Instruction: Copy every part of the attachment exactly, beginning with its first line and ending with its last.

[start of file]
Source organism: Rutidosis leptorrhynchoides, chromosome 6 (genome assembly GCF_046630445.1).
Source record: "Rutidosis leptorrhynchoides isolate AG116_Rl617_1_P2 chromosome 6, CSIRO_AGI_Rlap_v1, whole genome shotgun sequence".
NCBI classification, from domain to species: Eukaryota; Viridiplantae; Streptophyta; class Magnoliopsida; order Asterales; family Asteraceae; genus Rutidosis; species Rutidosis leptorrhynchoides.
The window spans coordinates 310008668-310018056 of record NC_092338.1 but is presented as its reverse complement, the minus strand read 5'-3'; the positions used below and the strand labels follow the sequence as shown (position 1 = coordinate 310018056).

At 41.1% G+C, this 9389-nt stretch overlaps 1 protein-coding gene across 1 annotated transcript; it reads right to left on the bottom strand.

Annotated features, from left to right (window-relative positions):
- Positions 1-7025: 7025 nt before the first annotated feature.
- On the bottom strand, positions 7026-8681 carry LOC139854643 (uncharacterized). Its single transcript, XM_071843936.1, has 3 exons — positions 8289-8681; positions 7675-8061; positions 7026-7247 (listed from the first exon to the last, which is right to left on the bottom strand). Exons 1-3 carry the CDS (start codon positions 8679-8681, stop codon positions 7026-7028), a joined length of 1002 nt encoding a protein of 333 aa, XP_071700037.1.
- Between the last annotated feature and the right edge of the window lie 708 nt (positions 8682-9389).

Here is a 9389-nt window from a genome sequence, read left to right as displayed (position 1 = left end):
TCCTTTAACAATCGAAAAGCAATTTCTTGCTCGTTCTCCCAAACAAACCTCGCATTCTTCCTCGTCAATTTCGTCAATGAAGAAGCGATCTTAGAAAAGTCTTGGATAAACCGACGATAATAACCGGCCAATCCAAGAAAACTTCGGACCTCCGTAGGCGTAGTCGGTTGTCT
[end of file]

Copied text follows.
Source organism: Rutidosis leptorrhynchoides, chromosome 6 (genome assembly GCF_046630445.1).
Source record: "Rutidosis leptorrhynchoides isolate AG116_Rl617_1_P2 chromosome 6, CSIRO_AGI_Rlap_v1, whole genome shotgun sequence".
NCBI classification, from domain to species: Eukaryota; Viridiplantae; Streptophyta; class Magnoliopsida; order Asterales; family Asteraceae; genus Rutidosis; species Rutidosis leptorrhynchoides.
The window spans coordinates 310008668-310018056 of record NC_092338.1 but is presented as its reverse complement, the minus strand read 5'-3'; the positions used below and the strand labels follow the sequence as shown (position 1 = coordinate 310018056).

At 41.1% G+C, this 9389-nt stretch overlaps 1 protein-coding gene across 1 annotated transcript; it reads right to left on the bottom strand.

Annotated features, from left to right (window-relative positions):
- Positions 1-7025: 7025 nt before the first annotated feature.
- On the bottom strand, positions 7026-8681 carry LOC139854643 (uncharacterized). Its single transcript, XM_071843936.1, has 3 exons — positions 8289-8681; positions 7675-8061; positions 7026-7247 (listed from the first exon to the last, which is right to left on the bottom strand). Exons 1-3 carry the CDS (start codon positions 8679-8681, stop codon positions 7026-7028), a joined length of 1002 nt encoding a protein of 333 aa, XP_071700037.1.
- Between the last annotated feature and the right edge of the window lie 708 nt (positions 8682-9389).

Here is a 9389-nt window from a genome sequence, read left to right as displayed (position 1 = left end):
TCCTTTAACAATCGAAAAGCAATTTCTTGCTCGTTCTCCCAAACAAACCTCGCATTCTTCCTCGTCAATTTCGTCAATGAAGAAGCGATCTTAGAAAAGTCTTGGATAAACCGACGATAATAACCGGCCAATCCAAGAAAACTTCGGACCTCCGTAGGCGTAGTCGGTTGTCT